Khanh Ho: Confessions of a Mormon Part II

 Khanh Ho is a featured columnist interested in documenting all things forgotten:  the mental dust bunnies underneath the bookshelf of the mind.  This essay is part of a series that explores the author’s religious background in the context of a larger conversation about spirituality—cultural, institutional, personal– in the diaspora.

To think about my Mormon identity, I would first have to think of how I became one.  Like all questions that involve personal inventory, this can be painful.  “Were you a Mormon in Vietnam or did this happen in America?” is the follow up question to my revelation–an innocent query  that breaks my life into moments that I naturally think of in terms  that are Biblical:  the prelapsarian, that ideal moment before the Fall from Paradise; the postlapsarian, the world of clay, of toil, of suffering.    This figure of speech has a certain felicity, because Vietnamese people already think of our life arcs in terms of a moment—an absolute marker of before and after–that we call a Fall.

I’ve never had a great response—a zinger—to deliver when asked the question of my religious origins.  To be honest, I don’t really know exactly how I became a Mormon.  I’m too afraid to ask.  I guess it would be easy to ask my parents.  But I don’t.  What does this say about me?

If I were to take out the magnifying glass and play Sherlock Holmes, I would make certain deductions that are elementary.  First off, I would say that without a doubt my folks were converted, that they were not at all Mormons in Vietnam.  Why?  Like so many first wave refugees who left in 1975 (the year that Saigon fell to the Communists) my father and my mother were people of high station, of consequence, of connection.  Missionaries go after the powerless, the wretched of the earth.  1975 and the decade thereafter would have been the period we would have come closest to that status:  cast out, reviled and naked before the world.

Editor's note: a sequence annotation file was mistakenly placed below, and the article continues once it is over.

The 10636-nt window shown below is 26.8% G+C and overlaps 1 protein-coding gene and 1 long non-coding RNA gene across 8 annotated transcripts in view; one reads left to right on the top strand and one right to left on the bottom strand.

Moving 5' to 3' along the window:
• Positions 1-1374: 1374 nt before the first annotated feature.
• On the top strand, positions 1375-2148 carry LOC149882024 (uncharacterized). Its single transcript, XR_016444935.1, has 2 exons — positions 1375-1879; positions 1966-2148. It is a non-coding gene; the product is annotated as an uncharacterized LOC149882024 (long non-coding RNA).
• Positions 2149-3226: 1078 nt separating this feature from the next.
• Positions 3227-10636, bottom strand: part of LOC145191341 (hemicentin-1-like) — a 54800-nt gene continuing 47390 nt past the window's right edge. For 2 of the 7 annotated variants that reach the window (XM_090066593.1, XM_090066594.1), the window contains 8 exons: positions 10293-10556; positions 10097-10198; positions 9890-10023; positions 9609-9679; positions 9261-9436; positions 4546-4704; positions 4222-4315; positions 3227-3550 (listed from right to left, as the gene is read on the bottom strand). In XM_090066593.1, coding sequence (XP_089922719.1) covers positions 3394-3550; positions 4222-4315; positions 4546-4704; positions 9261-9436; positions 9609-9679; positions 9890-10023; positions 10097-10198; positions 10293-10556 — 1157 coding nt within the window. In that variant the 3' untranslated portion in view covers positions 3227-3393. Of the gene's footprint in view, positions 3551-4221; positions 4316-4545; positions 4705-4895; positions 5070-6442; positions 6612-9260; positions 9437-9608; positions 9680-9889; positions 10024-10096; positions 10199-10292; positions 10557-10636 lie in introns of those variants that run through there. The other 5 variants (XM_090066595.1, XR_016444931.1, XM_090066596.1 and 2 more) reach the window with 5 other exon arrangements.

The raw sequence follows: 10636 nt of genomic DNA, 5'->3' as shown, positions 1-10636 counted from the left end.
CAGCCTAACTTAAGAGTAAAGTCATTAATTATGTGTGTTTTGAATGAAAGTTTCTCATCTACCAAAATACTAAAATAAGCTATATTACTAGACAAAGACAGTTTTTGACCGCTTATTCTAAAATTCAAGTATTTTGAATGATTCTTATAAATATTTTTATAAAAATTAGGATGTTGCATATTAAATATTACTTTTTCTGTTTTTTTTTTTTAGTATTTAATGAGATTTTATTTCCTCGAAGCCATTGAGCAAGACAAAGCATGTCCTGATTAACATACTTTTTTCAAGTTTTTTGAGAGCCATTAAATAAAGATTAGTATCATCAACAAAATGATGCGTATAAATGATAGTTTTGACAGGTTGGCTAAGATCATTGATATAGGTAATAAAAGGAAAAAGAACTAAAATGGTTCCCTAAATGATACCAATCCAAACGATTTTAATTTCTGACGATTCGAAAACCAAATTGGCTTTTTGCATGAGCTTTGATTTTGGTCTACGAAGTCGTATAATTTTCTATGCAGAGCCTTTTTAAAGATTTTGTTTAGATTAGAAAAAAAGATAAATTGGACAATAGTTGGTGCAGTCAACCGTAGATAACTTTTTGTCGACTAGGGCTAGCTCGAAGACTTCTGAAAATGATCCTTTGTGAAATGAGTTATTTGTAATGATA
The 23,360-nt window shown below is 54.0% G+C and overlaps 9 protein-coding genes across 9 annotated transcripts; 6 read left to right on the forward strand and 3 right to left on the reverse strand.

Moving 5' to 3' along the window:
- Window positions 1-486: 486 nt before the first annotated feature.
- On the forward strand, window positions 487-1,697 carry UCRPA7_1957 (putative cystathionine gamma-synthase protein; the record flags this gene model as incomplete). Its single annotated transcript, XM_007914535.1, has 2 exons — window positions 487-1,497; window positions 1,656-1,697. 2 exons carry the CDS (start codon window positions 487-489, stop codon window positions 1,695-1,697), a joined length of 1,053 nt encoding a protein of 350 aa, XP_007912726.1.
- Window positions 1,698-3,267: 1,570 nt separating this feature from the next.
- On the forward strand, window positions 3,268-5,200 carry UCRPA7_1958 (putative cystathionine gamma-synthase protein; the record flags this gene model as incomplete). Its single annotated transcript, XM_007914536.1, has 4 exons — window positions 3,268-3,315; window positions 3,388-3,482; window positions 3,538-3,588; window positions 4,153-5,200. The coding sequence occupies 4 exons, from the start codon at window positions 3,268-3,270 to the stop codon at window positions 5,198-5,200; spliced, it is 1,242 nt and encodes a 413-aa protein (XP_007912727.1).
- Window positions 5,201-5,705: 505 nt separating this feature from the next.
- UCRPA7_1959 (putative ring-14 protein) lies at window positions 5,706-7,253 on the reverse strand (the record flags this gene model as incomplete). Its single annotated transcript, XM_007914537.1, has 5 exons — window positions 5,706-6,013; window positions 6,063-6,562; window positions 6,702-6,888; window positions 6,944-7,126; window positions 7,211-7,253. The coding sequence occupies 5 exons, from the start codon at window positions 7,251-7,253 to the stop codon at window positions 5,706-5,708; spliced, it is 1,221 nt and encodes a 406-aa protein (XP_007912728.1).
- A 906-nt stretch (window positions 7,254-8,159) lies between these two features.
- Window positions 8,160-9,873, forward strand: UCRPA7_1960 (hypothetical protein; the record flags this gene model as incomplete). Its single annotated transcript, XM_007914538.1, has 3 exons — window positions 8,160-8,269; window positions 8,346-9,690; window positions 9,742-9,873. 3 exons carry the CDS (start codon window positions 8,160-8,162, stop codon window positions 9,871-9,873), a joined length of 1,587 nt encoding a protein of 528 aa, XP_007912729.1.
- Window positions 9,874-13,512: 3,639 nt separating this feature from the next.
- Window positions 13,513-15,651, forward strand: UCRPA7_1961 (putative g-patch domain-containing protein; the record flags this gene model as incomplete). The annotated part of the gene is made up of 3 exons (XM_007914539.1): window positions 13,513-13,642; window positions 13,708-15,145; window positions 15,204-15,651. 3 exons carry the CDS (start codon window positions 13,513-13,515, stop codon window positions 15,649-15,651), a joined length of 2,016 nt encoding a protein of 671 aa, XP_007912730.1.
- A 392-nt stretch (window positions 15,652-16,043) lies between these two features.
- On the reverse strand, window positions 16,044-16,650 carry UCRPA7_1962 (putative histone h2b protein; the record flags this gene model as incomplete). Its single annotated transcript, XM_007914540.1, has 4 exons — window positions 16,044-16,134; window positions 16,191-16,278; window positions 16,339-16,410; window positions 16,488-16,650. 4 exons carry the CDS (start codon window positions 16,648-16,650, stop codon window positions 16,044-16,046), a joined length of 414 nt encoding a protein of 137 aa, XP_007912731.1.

If we proceed from this assumption, then we must posit that this happened during the interlude when my family members were stateless refugees.  My mother and father were separated for a short period—my father landed on Wake Island, my mother on Guam—but they reunited at Camp Pendleton.  Camp Pendleton is a Marine base in Southern California and the entry point for over 50,000 Vietnamese who lived in tent cities for a period of six months, while they got acclimated to the United States.

There was a reason why a connection to the Mormons would prove a benefit.  While all South Vietnamese were allowed to enter the country legally as allies who had fought against Communism, they were to be assigned sponsors—individual or organizational—that would help speed their integration into the United States.  This was because, unlike other groups, Vietnamese were to be scattered throughout the rest of the country in unlikely spots—from Minnesota to Kansas, Virginia to Washington, Texas to Vermont—in order to avoid clumping.

The encounter that my family had with Mormonism is probably one that numerous Vietnamese experienced with that religion and others:  Baptist, Episcopal, Methodist, Lutheran, Pentecostal and Catholic.   The exact details of this encounter, though, is a mystery to me.  I was too young to come fully into consciousness:  my world, incoherent, a blur.

And so I have to rely on my own personal mythology:  I imagine that there must have been two Mormon elders with white shirts and black slacks who came to our tent. Our trajectory would have matched their trajectory, the lineaments of which I could trace more clearly than my own:  for the Mormon church was in the midst of the greatest expansion it had ever experienced, becoming a worldwide church–the fastest growing religion in the world.  These young elders were fulfilling the two year mission, the rite of passage among all Mormon males.

In this sense, they were displaced people on a journey, just like us.  If I were to imagine this event—this meeting—not as a degraded experience of two missionaries and a family of heathens but an exalted phenomenon, a rare occurrence, I might think of it as a singular event; by logic and by chance, two trajectories crossed–heavenly bodies in a void—pulling each other into each other’s orbit.  Is it delusional to think that life should have that poetry?

Were you sponsored?  Was it by a church?  If so, was it a good experience?

About khanh

Khanh Ho--writer, scholar, activist--spent many years teaching Creative Writing at Grinnell College, a highly selective institution of higher learning in the great state of Iowa. He is currently writing the first Vietnamese American Detective Novel. Follow him on twitter @LosAngelesMysteryWriter or visit his website at
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